“To have enough fish fingerlings, scientists of Can Tho University went to Laos to study the characteristics of catfish and the food it prefers. It was a process of trials and errors,” Nhi concluded. 

July 20, 1995 was an unforgettable day when 5,000 basa fish fingerlings were bred at Can Tho University’s lab with the assistance of French scientists. 

Trading catfish in Vinh Long Province. Photo: Chi Quoc/Tuoi Tre
Trading catfish in Vinh Long Province. Photo: Chi Quoc/Tuoi Tre

The research was duplicated on catfish. The result turned out satisfying as catfish artificially reproduced much more strongly than basa fish. 

Ten years later, the area of catfish farming in Mekong Delta expanded to nearly 5,000 hectares, driving Vietnam to the world’s leading country in processing and exporting catfish. Besides fillets, catfish and basa fish are used to produce collagen, gelatin, anti-aging supplements and animal feed. 

Despite competing with other seafood exporting countries, India, Indonesia and China among all, Vietnam still takes lead in terms of quantity. Catfish export reached its peak in 2018 with 1.36 million tones, accounting for 45 percent of the global output. Catfish’s export turnover touched the benchmark of $2 billion in 2018 and 2019, making up 25 percent of the seafood sector’s export turnover.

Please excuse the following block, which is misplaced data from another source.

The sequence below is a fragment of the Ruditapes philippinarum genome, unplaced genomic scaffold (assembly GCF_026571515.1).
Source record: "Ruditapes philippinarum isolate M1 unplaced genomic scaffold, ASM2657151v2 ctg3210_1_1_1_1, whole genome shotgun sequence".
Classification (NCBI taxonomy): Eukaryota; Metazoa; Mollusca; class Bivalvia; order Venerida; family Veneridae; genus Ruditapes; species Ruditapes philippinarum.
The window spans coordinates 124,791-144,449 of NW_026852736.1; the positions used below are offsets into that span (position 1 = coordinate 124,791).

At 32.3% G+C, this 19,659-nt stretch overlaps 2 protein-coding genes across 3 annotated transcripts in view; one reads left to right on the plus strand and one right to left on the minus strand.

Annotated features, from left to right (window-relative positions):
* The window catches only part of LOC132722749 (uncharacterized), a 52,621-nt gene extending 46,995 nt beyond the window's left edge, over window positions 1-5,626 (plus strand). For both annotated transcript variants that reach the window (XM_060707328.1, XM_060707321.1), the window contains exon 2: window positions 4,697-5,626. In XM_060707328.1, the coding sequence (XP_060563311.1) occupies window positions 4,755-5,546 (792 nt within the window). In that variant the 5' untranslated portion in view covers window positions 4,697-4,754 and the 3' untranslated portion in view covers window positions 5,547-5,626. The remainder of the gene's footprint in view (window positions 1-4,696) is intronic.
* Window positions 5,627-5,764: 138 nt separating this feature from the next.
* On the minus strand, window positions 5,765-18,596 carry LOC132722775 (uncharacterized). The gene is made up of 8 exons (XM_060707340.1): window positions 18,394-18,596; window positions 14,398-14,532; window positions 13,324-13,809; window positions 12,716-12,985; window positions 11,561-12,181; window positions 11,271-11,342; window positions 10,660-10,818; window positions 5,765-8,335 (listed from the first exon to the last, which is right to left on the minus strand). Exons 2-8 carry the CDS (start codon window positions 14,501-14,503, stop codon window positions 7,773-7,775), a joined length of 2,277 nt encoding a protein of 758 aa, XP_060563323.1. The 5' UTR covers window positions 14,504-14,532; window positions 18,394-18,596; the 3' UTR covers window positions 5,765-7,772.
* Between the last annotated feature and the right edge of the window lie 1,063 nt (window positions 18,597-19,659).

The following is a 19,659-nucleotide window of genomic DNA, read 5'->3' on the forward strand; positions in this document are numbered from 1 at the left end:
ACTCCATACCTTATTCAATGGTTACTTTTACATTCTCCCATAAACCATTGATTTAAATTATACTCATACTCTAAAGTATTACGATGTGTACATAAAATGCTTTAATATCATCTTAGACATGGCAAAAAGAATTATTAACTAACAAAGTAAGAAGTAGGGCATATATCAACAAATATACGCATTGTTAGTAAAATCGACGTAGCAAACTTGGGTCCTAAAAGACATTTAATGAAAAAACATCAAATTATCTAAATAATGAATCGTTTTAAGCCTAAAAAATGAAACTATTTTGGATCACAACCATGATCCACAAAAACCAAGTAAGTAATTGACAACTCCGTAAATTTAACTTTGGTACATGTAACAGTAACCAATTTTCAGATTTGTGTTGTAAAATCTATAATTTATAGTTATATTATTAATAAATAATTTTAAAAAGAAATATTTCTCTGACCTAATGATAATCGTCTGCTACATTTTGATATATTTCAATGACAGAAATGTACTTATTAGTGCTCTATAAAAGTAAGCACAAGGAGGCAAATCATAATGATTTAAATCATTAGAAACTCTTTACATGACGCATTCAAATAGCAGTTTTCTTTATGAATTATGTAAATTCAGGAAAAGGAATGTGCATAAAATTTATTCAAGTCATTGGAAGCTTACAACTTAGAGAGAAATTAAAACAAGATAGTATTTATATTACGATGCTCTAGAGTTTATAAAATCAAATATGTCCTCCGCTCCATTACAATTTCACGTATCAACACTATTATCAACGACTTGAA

Basa fish monument in Chau Doc Town An Giang Province. Photo: Chi Quoc/Tuoi Tre
Basa fish monument in Chau Doc Town An Giang Province. Photo: Chi Quoc/Tuoi Tre

Fruits go, money back

Fruits bring Vietnam billions of dollars per year while the Mekong Delta – home of 34 percent of the country’s fruit gardens - contributes the largest part. More importantly, it has changed the landscape of fruit farming over the years. 

The Southern Horticultural Research Institute (SOFRI) plays a crucial part in boosting the sector. 

“Without late Prime Minister Vo Van Kiet’s vision, Vietnam’s fruit sector would have hardly gained today’s success,” said Nguyen Minh Chau – one of the country's leading horticultural scientists. 

Tourists visit Cai Rang Floating Market and buy fruits. Photo: Chi Quoc/Tuoi Tre
Tourists visit Cai Rang Floating Market and buy fruits. Photo: Chi Quoc/Tuoi Tre

Chau wanted to refer to Kiet’s approval of establishing Long Dinh Fruit Center in 1994 then upgraded it to SOFRI in 1997. 

Chau was the institute’s first chairman. 

“Earlier, Vietnam only exported fruits produced by cooperatives to Soviet Union or sold at fresh markets. Can Tho University bore the main responsibility in conducting research on fruits. Their significant works focused on managing the blooming of mango and durian,” said Chau.  

Dragonfruits by SOFRI are showcased at an international fair. Photo: Chi Quoc/Tuoi Tre
Dragonfruits by SOFRI are showcased at an international fair. Photo: Chi Quoc/Tuoi Tre

However, Mekong Delta was still a no-name player in the industry. The establishment of SOFRI marked a milestone and set clear goals to make fruits a spearhead to Vietnam’s agriculture.